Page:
Susie Rushton

Susie Rushton is editor of the Saturday magazine at The Independent

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Susie Rushton: Why political adviser is the coolest job in town

Notebook: Despite the existence of significant female aides in real life, in fiction the dedicated right-hand is usually a man

Hotel of the week: Nothing gets lost in translation in the luxurious Peninsula

Only the downright lazy stay holed up in their room in Tokyo, where the "different-planet" thrills are felt at every street corner. But it is very hard to leave The Peninsula. An outpost of the historic hotel in Hong Kong, checking in here is an indulgent option.

Fashion Special: Beauty queen

THIS YEAR, I'm hoping for roses. Not the long-stemmed, extortionately- priced variety but one of the rosy-scented potions which leave a lingering perfume that's a proven stress-reliever and, Beauty Queen's Prince Consort might care to note, a proven aphrodisiac. "Rose is one of those ingredients that never go out of fashion," says perfume designer Azzi Glasser. "It's a classic and it connotes beauty, seduction and femininity - and, so long as the extract is a natural rose, it's great for the skin." So, how very clever of Dr Hauschka to put together three of their cult rose products - body oil, hand cream and a body lotion - in a Rose Gift Box (pounds 45). Laced with rose petal extracts from both the Rosa Damascena and Rosa Gallica, Dr Hauschka's rose products have a rich and naturally sweet scent; for a subtler, greener rose, REN's new Damask Rose Ramnose Biosaccharide body cream (pounds 23) will soften dusty winter skin and promises to stimulate endorphin release - all far sexier than its clunky name. Finally, if my Valentine wishes to present me with a gift that says both "You are like a perfect dewy rose to me" and "You have open pores" (which I agree isn't the ideal scenario), he could seek out Sanoflore's rose toning lotion (pounds 11.95). Made by a French organic beauty company, this rose water and aloe astringent is packaged in a handy spray can, allowing full facial spritzing with a lovely over-ripe rose scent. Although a bunch of flowers wouldn't go amiss, either.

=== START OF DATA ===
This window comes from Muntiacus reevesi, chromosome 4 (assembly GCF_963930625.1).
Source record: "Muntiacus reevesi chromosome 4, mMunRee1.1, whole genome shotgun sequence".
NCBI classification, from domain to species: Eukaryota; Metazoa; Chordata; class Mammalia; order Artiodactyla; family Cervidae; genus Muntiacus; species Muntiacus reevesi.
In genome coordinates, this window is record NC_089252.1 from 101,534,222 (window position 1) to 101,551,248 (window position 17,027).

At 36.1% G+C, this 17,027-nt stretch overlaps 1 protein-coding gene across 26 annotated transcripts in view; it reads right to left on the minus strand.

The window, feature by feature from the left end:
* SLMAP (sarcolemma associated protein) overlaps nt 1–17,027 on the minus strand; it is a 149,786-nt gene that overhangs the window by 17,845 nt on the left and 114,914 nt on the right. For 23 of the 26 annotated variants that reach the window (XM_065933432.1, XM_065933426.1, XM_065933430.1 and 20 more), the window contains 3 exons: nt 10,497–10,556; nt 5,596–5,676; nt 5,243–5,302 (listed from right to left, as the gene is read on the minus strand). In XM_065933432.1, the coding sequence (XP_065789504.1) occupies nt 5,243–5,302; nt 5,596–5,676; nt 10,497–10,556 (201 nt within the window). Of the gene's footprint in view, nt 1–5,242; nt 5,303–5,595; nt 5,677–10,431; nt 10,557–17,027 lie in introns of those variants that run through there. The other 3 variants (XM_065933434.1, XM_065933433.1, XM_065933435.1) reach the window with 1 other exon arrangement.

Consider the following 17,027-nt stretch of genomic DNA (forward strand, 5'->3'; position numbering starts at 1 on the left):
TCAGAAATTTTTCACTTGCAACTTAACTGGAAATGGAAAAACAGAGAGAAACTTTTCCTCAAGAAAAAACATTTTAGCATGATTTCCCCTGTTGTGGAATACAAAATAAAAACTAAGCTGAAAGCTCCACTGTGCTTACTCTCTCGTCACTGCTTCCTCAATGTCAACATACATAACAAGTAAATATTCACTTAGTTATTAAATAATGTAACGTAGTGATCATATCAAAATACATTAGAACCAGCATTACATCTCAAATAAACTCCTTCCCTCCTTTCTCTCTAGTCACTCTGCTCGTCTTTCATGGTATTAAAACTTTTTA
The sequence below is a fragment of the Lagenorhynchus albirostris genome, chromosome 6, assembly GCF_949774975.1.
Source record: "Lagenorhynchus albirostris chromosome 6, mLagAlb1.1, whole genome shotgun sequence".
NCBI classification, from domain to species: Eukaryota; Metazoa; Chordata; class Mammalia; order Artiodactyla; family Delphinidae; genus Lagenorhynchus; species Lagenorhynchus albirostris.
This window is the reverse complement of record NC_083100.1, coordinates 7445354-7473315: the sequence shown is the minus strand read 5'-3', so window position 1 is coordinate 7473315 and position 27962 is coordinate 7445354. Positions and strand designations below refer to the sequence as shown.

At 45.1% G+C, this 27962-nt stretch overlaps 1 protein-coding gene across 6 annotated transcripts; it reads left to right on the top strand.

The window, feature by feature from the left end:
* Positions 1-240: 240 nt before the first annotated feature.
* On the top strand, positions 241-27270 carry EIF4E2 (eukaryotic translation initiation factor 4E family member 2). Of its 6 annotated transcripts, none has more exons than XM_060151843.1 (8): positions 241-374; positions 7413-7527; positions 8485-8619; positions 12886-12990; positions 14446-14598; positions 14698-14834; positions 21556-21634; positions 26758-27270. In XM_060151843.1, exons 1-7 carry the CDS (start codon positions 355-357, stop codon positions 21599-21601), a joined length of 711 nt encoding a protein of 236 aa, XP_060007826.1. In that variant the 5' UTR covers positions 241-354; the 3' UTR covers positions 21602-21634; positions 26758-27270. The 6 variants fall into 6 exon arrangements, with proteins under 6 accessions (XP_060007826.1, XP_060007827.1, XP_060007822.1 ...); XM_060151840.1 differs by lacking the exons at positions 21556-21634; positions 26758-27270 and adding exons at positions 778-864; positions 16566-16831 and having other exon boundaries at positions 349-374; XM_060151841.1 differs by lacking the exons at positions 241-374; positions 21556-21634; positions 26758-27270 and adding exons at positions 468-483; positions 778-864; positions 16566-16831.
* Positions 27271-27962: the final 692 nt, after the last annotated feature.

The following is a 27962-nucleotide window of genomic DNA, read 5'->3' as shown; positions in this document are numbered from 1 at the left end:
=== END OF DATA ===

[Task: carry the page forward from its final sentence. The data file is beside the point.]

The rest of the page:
FASHION SPECIAL: Making his Marc

The high street hijacks his ideas - and even Hollywood stars have been known to steal his clothes. Susie Rushton talks to Marc Jacobs, the man who knows what women want. Fashion photography by Lacey Styling by Beth Dadswell

Fashion & Style: Been there, worn that

A radical new exhibition reveals how designers from Quant to Dior have drawn inspiration from the past - and from each other. Susie Rushton finds that there's nothing new under the sun

Fashion: Cut the mustard

To wear this season's hot colour, take inspiration from cyclists and deep-sea fisherman. And beware of the malevolent influence of Big Bird and Rupert the Bear, says Susie Rushton

Beauty queen

AT THE age of 13, I made my first, utterly illicit, purchase. It was a shiny black-and-gold plastic case that you could fit into the palm of your hand and it contained a spongy swab and three shades of greenish eyeshadow: sparkly avocado, mushy pea and eau-de-nil. None of them, it should go without saying, complemented either my mouse-grey school uniform or pubescent complexion. That hardly mattered. The pounds 3 transaction was a cosmetic rite of passage and, like so many other British girls, my longed-for transformation began with a visit to the No7 counter in Boots.

Fashion & Style: Dressed for excess

Couture clients are the world's most demanding shoppers. Susie Rushton finds plenty to please them in the Paris shows
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